In September, U.P. Police Chief Mike Blair introduced to the City Council the City’s new dedicated crimes investigator, Deputy Josh Mills. At the time, Mills told the Council that in his new position, he would be able to pursue cases that might have gone by the wayside because of staffing limitations. “But now we can hold people accountable so that bad guys know that U.P. isn’t the place to play around,” Mills said at the time.
He fulfilled that promise last week when he displayed gift cards totaling more than $14,000 that had been purchased with credit cards stolen from just two cars at Chambers Bay Regional Park.
Mills explained that the car prowlers broke car windows and took whatever they could easily grab—usually purses, wallets, etc. They used stolen credit cards to purchase gift cards, usually in amounts of $100 to $200. Mills says that it probably took the thieves less than 30 minutes to complete their crime spree, especially since they used the stolen cards to purchase the gift cards from local stores.
But thanks to cell phone video shot by an eye witness in the Chambers Bay parking lot, Mills and officers from the U.P. Police Department were waiting for the suspects when they returned to Chambers Bay to find more victims.
“We say it again and again, but it always bears repeating: never leave valuable items in clear view in your car, especially in public places like parks and trails where you will be gone for a while,” said Chief Blair. “If you plan to leave your car for a walk or a run be sure to safely secure purses and wallets, prior to leaving your home for the parks or trails so thieves cannot spy on you and watch where you hide items in your car.”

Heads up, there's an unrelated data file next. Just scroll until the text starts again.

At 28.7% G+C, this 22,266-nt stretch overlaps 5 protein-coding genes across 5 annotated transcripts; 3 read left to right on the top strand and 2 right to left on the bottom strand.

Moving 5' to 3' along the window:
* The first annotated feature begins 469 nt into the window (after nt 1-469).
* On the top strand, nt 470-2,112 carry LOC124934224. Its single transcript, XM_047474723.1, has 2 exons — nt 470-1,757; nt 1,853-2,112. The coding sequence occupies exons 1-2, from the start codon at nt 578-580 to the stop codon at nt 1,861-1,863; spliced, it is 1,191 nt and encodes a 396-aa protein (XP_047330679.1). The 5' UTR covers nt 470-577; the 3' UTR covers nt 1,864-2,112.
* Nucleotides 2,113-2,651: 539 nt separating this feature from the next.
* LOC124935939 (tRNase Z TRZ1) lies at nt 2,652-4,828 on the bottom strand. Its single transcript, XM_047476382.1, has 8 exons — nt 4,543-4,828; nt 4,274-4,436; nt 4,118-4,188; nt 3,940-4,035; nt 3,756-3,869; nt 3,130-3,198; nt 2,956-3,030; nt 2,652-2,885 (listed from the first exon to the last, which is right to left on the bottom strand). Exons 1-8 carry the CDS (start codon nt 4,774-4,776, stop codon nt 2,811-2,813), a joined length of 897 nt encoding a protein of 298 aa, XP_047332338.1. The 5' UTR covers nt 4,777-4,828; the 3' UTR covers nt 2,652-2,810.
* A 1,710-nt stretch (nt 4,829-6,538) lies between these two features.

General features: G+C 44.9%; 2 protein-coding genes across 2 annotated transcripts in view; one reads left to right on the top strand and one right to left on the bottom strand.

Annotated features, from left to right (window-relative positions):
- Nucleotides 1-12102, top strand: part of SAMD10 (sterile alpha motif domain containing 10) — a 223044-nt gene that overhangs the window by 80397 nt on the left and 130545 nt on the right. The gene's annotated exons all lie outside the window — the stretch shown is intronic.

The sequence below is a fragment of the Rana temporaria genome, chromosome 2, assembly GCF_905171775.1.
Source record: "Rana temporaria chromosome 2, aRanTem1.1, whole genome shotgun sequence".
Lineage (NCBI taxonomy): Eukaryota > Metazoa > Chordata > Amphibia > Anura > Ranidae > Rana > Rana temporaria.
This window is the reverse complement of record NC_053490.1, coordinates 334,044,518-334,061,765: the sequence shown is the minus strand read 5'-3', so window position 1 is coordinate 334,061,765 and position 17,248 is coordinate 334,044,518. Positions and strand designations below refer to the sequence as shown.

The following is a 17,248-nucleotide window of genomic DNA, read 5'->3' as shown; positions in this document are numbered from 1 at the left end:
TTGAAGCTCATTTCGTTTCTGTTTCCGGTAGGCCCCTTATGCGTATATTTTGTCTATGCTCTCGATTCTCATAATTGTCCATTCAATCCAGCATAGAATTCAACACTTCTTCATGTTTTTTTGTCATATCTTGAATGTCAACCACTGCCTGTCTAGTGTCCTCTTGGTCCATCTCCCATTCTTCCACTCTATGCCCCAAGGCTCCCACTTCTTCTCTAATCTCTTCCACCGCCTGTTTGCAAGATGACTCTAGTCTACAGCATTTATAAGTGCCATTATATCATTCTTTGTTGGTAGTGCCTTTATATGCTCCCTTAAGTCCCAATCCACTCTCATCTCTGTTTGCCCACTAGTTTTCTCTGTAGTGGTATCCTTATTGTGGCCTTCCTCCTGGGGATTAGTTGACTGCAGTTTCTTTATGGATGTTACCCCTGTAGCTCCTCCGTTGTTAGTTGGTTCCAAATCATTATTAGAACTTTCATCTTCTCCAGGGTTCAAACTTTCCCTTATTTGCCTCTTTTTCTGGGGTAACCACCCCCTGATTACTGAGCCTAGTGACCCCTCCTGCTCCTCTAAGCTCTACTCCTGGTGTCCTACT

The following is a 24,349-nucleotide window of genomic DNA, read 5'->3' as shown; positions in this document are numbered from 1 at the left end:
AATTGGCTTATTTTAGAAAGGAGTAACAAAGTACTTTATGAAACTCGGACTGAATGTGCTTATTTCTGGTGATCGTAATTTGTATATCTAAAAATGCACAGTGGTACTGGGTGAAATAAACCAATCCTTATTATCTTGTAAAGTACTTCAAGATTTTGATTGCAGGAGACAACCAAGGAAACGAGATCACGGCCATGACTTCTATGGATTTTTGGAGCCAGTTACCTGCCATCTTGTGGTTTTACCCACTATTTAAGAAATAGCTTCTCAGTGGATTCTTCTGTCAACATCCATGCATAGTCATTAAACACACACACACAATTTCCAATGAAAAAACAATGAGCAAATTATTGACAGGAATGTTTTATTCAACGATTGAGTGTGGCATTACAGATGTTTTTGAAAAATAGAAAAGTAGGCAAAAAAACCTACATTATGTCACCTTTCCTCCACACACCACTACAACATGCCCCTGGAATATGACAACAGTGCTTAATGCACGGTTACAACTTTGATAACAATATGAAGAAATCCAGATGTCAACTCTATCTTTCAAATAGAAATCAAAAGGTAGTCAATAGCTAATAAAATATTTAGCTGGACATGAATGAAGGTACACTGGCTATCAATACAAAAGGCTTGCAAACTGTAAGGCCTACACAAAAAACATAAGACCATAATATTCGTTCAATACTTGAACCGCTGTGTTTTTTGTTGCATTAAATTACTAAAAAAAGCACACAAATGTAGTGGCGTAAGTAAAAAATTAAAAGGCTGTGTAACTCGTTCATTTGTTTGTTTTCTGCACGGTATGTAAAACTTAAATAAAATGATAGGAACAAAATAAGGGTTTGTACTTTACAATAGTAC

Blair also says it is important to evaluate places in your car that are harder to “smash and grab.” Some of the first places thieves will look are under the seats, in the glove box and the center console. “Bring what is minimally necessary and hide those minimal items shrewdly before leaving home – every time,” Blair added. “Take a few minutes today to inventory the items you leave consistently in your vehicle and remove any items of value every time you leave your vehicle.”
Both Blair and Mills expressed their gratitude to the citizen who caught and shared the video of the thieves in action. That video provided the license plate number of the suspects’ vehicle, which made tracing their steps much easier.
“This case exemplifies the best and worst of society: an alert resident who took the time to act and thieves who prey on easy targets,” Mills said. “But hopefully we’ve sent another message that U.P. is watching. We don’t mess around.”